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Tuesday, 18 December 2012

Rowing at Cambridge - the bumps and the stunts.

Rowing at Cambridge
The college and its activities formed the focus of my life. Because of my school interest in rowing I made a bee-line for the Boat Club at Emmanuel which was to be the centre of my interests for the next three years. Rowing, although demanding in time, was the perfect antidote for the architecture course which required many hours of studio work. Of all the sports in Cambridge, rowing attracted a wide variety of people: it was the focus of college pride and the social calendar of the university.

Each term produced events on the river which attracted the crowds. The first term, known as Michaelmas, produced the Fairbairn's Cup, named after Nicholas Fairbairn, a legendary oarsman who pioneered a style of rowing which challenged the established technique and influenced all later styles. It was a timed race involving a procession of boats starting from the college boathouses and finishing over 2 miles downstream from Cambridge.

The river is not wide enough to row side by side, so a form of race was devised many years ago known as the 'Bumps'. These are held in the second and third terms (Lent Races and May Races) and each college enters a number of crews competing in a number of divisions. The Bumps are rowed in the opposite direction to the Fairbairn's - boats have to paddle down from their boathouses to be positioned along the river bank, a few yards apart. On a given signal each boat is pushed out into the centre of the river and at the starting pistol as many as 15 crews set off in pursuit of the boat in front (although it's technically behind, as you row backwards!) The object of the exercise is to literally bump the next boat. When that happens the two boats involved stop rowing. There are four days of racing so the following day the two boats involved in the 'bump' swap places in the division.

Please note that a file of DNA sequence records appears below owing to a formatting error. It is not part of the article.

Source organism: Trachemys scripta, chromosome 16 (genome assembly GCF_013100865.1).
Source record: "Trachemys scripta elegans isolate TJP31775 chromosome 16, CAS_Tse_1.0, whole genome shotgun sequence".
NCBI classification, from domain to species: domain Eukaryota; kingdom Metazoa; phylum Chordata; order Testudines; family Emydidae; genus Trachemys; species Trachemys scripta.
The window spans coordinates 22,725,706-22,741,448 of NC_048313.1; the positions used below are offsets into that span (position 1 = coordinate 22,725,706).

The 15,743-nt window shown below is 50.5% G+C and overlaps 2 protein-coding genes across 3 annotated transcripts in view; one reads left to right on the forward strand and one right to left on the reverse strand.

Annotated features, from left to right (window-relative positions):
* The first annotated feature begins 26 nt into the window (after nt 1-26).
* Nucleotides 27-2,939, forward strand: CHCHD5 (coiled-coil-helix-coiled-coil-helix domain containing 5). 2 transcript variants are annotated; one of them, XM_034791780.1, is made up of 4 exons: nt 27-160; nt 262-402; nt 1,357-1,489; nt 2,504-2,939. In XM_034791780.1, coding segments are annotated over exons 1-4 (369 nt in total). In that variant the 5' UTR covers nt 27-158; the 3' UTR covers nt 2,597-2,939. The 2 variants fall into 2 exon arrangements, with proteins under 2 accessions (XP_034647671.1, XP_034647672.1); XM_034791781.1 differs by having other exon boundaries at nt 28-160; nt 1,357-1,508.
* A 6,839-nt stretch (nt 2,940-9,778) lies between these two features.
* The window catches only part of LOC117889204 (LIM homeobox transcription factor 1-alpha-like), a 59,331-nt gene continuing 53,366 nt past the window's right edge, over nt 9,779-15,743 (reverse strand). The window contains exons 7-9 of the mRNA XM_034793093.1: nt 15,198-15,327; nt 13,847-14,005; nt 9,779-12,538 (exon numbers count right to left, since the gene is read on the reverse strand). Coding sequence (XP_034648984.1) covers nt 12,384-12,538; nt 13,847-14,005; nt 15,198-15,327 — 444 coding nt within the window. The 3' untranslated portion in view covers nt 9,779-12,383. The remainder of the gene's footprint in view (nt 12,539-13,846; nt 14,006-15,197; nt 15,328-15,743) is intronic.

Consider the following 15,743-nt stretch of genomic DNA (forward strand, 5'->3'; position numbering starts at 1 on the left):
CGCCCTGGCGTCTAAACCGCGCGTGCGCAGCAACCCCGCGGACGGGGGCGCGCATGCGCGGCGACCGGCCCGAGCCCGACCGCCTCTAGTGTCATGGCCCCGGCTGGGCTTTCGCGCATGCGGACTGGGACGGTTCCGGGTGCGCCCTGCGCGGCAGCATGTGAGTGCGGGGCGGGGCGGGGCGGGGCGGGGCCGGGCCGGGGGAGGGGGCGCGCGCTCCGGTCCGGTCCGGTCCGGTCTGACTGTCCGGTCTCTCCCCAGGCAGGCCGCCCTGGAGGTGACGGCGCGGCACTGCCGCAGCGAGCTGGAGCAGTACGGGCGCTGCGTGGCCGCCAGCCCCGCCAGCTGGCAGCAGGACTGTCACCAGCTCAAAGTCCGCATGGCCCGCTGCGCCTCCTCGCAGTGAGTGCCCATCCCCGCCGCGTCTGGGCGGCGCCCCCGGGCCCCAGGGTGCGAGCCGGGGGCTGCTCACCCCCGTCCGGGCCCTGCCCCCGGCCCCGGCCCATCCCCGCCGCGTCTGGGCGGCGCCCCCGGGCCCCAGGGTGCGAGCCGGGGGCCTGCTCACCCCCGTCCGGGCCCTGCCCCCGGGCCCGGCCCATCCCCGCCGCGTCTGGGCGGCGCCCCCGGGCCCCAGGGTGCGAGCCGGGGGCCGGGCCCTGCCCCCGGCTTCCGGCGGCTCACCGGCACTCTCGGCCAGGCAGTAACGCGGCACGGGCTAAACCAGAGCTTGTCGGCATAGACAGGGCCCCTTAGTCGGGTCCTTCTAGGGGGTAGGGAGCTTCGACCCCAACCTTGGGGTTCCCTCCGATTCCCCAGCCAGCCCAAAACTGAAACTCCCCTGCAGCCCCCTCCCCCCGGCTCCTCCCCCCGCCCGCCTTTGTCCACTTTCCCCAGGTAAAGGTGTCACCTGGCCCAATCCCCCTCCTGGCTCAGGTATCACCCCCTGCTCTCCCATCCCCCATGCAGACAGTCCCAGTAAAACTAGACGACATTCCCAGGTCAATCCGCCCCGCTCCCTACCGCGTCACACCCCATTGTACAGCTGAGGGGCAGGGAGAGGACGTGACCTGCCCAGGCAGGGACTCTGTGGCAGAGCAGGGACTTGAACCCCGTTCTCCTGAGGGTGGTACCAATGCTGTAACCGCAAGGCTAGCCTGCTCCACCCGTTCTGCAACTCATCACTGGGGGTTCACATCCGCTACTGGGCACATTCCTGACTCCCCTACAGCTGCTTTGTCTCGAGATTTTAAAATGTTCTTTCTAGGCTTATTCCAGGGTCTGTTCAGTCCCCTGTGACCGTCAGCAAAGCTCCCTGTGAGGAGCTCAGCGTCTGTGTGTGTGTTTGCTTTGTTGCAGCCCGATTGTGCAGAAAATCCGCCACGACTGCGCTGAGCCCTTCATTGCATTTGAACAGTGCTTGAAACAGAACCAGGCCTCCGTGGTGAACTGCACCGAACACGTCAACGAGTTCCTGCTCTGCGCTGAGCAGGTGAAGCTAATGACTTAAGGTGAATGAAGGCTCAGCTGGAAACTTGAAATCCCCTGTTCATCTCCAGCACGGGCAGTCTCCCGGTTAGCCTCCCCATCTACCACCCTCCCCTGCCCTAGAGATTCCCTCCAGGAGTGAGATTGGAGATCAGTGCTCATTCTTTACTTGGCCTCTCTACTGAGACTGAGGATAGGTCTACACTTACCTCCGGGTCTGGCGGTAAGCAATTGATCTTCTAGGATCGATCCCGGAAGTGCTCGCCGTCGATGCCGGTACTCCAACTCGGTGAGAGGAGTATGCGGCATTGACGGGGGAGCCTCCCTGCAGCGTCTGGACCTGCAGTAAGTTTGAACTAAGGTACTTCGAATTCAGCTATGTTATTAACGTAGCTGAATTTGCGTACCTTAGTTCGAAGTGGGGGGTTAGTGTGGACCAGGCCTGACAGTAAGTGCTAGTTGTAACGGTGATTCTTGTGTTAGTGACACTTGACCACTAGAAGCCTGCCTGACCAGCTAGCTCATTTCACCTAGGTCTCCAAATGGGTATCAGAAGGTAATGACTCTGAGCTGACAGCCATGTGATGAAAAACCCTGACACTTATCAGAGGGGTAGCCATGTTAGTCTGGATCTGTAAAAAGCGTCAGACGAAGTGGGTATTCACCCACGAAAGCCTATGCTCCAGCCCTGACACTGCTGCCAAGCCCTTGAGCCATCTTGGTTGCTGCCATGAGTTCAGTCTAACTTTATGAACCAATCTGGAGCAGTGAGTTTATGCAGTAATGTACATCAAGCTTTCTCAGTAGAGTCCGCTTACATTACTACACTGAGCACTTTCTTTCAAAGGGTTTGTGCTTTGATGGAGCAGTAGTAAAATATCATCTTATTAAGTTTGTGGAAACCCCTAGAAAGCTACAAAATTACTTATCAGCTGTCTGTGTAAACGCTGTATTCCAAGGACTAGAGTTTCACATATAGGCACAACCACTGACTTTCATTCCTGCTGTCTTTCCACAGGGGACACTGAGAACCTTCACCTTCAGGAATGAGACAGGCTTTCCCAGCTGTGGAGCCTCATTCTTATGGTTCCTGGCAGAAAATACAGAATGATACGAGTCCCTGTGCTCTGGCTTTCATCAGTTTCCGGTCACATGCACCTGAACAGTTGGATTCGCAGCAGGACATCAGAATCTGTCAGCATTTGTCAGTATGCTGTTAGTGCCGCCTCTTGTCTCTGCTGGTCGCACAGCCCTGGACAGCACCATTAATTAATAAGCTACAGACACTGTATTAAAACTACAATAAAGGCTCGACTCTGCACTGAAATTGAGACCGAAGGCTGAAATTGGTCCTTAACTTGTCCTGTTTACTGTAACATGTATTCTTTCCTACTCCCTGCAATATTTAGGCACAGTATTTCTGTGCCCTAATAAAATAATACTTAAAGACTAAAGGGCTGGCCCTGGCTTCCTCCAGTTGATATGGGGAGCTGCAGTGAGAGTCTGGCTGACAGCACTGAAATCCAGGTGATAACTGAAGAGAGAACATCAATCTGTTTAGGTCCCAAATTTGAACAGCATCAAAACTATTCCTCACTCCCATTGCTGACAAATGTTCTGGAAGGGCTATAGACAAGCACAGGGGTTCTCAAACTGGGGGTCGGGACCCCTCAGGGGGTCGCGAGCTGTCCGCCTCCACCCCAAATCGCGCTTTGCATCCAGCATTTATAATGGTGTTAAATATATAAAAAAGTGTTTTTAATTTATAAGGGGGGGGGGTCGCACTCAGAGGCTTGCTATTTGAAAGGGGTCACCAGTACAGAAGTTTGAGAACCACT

rowing shield, 1957, Cambridge

Any crew which records four consecutive bumps is said to have 'gained their oars'. The prize for each rower is a full-size oar which he can keep: the blade would be decorated with the names of the full crew in gold lettering on the college colours. The cox of the winning crew is given a decorated rudder and the coach receives a wooden shield with a mock-up of the bow end of the boat. In my final year at university I coached a crew which gained its oars and the shield is one of my prized possessions.

During the summer term the Boat Club attracted many other people who wanted to row in the May Races for fun. The rugby and soccer clubs had a boat, also the medics. There was also a 'Gentleman's' boat which consisted of boat club members who couldn't afford the time to train regularly, particularly in their final year.

At the end of each term there was a special Boat Club dinner called a Bump Supper. These were always well attended and rather rowdy. We always drank far too much and often people would nip out of college into town later in the evening to perform some kind of prank. I was once bold enough to join such a group and was nearly caught by the Proctor and the police trying to push a large cable roller through the town back to college. Other stunts involved capturing one of the swans from the pond and depositing it in someone's room, changing the position of furniture in a room before filling it full of scrunched-up newspaper and a university golf player chipping golf balls from the rear garden over the Sir Christopher Wren designed chapel roof.

On another occasion a friend of mine, who is now a famous QC, somehow climbed up the front of the cinema which was across the road from Emmanuel and removed a huge cardboard cut-out of Elizabeth Taylor. He took this back to his room. The film, rather appropriately, was called 'Giant'.